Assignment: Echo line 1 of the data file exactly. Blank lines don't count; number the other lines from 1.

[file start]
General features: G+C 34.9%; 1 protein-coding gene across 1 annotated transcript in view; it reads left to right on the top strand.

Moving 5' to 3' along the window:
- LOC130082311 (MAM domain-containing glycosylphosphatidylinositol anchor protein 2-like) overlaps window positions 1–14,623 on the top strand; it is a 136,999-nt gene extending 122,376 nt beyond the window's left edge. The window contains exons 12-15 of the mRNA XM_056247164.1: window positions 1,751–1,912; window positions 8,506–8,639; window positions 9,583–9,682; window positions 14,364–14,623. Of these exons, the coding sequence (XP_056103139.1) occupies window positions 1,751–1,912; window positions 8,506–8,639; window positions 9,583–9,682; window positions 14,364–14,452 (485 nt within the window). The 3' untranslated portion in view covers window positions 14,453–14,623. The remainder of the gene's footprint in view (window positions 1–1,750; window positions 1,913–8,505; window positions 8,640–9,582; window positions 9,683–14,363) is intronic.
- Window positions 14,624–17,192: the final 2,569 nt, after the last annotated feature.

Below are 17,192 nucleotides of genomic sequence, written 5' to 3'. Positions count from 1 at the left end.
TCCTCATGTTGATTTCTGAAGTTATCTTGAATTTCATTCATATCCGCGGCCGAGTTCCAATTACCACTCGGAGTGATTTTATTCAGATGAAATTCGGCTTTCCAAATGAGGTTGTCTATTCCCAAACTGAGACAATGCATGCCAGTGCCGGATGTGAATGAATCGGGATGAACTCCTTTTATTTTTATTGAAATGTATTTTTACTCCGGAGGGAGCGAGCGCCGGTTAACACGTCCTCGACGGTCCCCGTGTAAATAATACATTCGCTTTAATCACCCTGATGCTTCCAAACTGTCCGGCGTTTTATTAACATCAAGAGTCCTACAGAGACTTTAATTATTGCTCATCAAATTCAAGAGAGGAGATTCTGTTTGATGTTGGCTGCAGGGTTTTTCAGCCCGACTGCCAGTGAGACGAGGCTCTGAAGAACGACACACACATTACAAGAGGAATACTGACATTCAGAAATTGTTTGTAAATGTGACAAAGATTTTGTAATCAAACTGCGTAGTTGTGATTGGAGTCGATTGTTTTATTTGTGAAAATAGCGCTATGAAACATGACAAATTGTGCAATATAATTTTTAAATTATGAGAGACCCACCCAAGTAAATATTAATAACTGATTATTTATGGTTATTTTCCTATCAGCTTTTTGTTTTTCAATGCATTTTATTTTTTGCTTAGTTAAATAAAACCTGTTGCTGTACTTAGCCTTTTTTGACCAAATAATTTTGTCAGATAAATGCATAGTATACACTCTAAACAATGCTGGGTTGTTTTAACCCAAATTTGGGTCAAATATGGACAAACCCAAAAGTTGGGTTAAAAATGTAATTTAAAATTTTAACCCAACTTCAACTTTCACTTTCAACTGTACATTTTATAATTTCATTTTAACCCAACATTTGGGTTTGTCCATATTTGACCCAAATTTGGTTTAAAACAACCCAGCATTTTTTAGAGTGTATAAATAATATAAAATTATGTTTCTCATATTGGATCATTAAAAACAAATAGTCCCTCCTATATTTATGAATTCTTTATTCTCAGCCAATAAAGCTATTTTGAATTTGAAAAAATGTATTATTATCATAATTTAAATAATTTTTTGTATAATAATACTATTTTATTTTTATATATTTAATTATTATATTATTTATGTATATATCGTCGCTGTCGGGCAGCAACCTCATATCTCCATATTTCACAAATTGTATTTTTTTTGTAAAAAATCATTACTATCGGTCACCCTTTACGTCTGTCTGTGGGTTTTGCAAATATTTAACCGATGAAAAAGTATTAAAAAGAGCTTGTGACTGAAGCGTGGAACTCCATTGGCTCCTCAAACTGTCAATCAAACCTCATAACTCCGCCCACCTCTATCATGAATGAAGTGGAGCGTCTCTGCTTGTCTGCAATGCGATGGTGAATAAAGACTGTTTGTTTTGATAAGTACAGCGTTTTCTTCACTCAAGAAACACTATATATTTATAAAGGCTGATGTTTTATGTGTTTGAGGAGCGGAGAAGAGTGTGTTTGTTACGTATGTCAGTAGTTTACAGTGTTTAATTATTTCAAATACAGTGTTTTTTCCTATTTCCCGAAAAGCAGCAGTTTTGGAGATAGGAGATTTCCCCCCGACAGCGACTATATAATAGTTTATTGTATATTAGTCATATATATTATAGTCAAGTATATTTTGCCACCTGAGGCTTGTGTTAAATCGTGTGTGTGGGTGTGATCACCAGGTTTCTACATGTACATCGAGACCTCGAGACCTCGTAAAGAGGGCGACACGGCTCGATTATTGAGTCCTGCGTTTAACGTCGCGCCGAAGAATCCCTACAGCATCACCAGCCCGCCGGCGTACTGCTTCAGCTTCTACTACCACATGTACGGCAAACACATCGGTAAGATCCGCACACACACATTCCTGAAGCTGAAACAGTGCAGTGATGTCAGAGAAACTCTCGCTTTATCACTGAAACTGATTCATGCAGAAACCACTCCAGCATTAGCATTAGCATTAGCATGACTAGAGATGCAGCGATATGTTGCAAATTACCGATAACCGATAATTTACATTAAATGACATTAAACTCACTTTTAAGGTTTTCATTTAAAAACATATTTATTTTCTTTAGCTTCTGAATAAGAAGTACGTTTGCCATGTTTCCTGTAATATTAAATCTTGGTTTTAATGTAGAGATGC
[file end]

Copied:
General features: G+C 34.9%; 1 protein-coding gene across 1 annotated transcript in view; it reads left to right on the top strand.